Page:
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The biennial blues

by Nicola Macdonald

Tommy Fisher, marketing manager at Clarion Events and EN 30 Under Thirty member, on keeping a team motivated while working on a biennial event.

Since DSEI finished in September 2017, people generally say one thing to me, ‘Alright for some, two years with nothing to do now’. Although it is true that I do now have more time than I did last year to enjoy life’s luxuries – like sleep and dinner – I do protest that it isn’t quite as relaxed as you may think.

In the immediate aftermath of DSEI (and any event of its size) there is a big focus on Exprom. Although a really good onsite rebook has given us a great start, there is a need to keep momentum going with our outbound marketing across all channels. Simultaneously to this we also conduct a thorough wash-up report so the lessons learnt are still prominent in the company ethos two years later.

After any event you might lose some salespeople, sales teams often have an equal if not better relationship with exhibitors than any other department. After a two-year project, mitigating the loss of customer rapport, expertise and tacit knowledge developed over this time is a challenge in itself.

From an exhibitor’s perspective, they potentially lose their point of contact every event cycle, which can impact their customer satisfaction level. Clarion has recognised this as a potential hazard and has invested in a market-leading CRM platform which records contact with customers.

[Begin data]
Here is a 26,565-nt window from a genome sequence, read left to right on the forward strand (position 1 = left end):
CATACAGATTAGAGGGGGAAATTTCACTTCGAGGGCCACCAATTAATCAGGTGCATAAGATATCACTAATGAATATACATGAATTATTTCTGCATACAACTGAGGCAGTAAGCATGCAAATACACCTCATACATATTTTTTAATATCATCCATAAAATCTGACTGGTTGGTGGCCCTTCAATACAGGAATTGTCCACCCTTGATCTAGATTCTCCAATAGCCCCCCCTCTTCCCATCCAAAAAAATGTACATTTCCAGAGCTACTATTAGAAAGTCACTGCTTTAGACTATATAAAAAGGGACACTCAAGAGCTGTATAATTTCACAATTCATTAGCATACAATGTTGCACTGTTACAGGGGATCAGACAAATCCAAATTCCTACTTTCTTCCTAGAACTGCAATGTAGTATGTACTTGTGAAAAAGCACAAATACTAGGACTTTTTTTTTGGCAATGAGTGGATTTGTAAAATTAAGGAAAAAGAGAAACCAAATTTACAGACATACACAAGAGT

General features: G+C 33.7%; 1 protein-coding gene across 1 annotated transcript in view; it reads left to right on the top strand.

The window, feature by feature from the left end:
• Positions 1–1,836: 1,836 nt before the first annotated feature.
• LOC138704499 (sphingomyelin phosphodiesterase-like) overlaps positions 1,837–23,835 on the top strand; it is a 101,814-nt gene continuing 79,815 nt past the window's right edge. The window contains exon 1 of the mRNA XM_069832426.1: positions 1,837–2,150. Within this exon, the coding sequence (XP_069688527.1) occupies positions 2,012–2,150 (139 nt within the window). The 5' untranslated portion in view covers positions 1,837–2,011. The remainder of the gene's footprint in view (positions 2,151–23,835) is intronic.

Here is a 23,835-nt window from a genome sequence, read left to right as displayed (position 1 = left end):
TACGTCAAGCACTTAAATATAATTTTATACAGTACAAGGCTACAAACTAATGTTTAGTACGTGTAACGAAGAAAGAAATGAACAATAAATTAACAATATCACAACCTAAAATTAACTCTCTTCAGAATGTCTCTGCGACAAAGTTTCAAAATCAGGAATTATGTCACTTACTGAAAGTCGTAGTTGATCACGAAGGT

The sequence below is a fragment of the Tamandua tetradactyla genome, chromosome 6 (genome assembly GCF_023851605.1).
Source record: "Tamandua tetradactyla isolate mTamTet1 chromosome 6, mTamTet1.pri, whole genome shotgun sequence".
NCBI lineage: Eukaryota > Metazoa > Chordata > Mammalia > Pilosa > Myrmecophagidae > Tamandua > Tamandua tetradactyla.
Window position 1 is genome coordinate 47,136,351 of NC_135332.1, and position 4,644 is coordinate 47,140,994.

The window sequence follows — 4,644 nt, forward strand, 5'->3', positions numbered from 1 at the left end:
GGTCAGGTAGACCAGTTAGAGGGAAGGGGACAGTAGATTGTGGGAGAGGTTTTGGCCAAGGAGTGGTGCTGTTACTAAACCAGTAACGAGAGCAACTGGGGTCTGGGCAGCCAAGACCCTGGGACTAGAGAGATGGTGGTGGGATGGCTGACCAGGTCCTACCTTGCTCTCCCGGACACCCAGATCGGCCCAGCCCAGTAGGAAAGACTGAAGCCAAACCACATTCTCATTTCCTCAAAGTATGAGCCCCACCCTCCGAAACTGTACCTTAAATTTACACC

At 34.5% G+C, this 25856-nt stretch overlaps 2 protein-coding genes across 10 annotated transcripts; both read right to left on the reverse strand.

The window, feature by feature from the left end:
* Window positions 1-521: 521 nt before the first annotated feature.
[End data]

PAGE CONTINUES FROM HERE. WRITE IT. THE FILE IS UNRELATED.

Another pitfall of a biennial event is the lull in available content between the post-show releases and new features for the next edition being announced. How interested is your audience in your new logo, which is now a slightly different shade of green? Rather than fade into obscurity, we take the DSEI brand and exhibit at competitive events throughout the year, around the world, in the off year to stay fresh in the industry’s mind. This helps with both the Exprom effort and building interest in our next Visprom campaign. I know – all that travel is such a hardship.

Regardless of the above, working on DSEI has been a huge opportunity for my career and to see two years of work culminate in the form of a packed out ExCeL was the most rewarding experience.

Now, if you’ll excuse me, I’m off for my afternoon nap.

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